When the NBA resumes the regular season later this month, several members of the Los Angeles Lakers will display social justice messages in place of their last names on the backs of their jerseys for the first four days of the league’s restart. Kyle Kuzma will not be among them.
“I just don’t believe you have to put something on the back of your jersey to make a statement. I do a lot for the city of Flint, (Michigan), inner-city L.A., a lot of social activism,” Kuzma said on his Zoom call with the media on Wednesday. “I just chose not to do it.”
Kuzma has been helping his hometown of Flint, and the city he works in (Los Angeles) since long before the social justice movement that has swept the United States over the last several months, in ways ranging from donating meals to seniors during the initial coronavirus outbreak, to working with youth foundations in both Los Angeles and Flint over the last several years, among many other efforts.
Kuzma has also said in the past that his Lakers teammate LeBron James has been a role model for his own philanthropic efforts, and he has similar reasons to James for leaving his name on the back of his jersey. Kuzma credited the NBA for continuing to push social justice messages, but like James, he didn’t like that the ones for players’ jerseys had to come from a list of pre-approved options.
“I just didn’t like how it wasn’t creative. If they would have allowed us to put something on the jersey that was more personal then I would have changed it, but I didn’t want to be generic and basic,” Kuzma said.
Kuzma doesn’t think jersey changes are enough, anyway. After his media availability was over, he made it clear that the one question I asked him about social justice (the only one he received during his availability on Wednesday) was not enough, taking to Twitter to ask the media for help in allowing players more time to spread their messages.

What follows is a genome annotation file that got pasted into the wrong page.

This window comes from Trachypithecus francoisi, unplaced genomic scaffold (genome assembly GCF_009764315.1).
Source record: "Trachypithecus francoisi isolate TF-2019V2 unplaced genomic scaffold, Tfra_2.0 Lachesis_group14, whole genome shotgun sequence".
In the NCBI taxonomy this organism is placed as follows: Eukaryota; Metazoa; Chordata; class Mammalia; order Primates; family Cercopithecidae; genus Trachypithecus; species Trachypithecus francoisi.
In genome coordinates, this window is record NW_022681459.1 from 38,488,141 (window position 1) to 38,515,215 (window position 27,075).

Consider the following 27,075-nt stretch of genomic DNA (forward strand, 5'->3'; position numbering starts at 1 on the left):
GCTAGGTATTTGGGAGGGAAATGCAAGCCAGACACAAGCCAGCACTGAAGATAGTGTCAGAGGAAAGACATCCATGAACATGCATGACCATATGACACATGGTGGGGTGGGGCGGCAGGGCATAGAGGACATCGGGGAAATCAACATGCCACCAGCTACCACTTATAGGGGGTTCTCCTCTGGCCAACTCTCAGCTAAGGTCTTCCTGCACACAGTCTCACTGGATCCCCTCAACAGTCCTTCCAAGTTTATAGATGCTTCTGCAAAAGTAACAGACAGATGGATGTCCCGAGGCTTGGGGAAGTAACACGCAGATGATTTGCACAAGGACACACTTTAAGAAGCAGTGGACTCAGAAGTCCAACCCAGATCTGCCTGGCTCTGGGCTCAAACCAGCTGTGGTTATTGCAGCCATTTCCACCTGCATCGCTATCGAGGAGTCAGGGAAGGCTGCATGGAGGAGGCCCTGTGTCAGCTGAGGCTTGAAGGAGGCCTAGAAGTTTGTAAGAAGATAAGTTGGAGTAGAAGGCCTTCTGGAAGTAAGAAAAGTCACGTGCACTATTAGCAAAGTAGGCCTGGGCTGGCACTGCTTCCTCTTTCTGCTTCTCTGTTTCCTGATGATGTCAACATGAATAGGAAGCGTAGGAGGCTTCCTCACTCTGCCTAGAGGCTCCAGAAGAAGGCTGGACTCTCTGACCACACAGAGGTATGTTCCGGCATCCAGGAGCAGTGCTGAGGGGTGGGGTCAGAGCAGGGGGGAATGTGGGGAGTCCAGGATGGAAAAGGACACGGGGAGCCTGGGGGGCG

Media & players: We work hand n hand. We have platforms but help us out! Yes we know your job is to ask us about basketball questions. But if you guys believe in equality for all, let’s ask a few social injustice questions here n there. We’re all in this together— kuz (@kylekuzma) July 22, 2020
No because the moment you all want to hear is postgame so that’s when there needs to be social injustice conversation. If it was a separate presser no one would pay attention. https://t.co/2k0bPfmAVf— kuz (@kylekuzma) July 22, 2020
Kuzma’s teammate, Alex Caruso, attempted to do the same thing in his own way, spending his entire media availability on Wednesday answering all basketball questions by saying “We need justice for Breonna Taylor,” a cause Lakers center Dwight Howard and James, among others on the team, have championed.
I also asked Frank Vogel — who spoke alongside his coaching staff in a video from the Lakers saying that the conversation on systemic racism was not over — about how he and his coaches could continue that conversation, and he described some of the changes the Lakers are making as they seek to become an actively anti-racist entity.
“Our whole organization has really been aggressive with action items. I think most notable, hiring Dr. Karida Brown as an educator to come in and assess our organization, and just make sure that we’re creating the right change within our own organization,” Vogel said. “I think this is where this problem needs to be tackled more than anywhere, is for everyone across the country to look within. How are their behaviors and viewpoints, and how can they change?
“We want to be very vocal on it. I know we’re doing some things with the (NBA) Coaches Association as well to keep the conversation going because we fully, fully, fully support the Black Lives Matter movement,” Vogel continued. “We as a country have never been in a (better) position of strength to affect change than we’re in right now, so it’s a critical time for sure.”
Hopefully stories like this are a start of the conversation Kuzma and the rest of the Lakers are looking for, but it’s also clear that this is far from the only way that they will be speaking out during the NBA’s resumption. They just don’t necessarily need a jersey change to do so.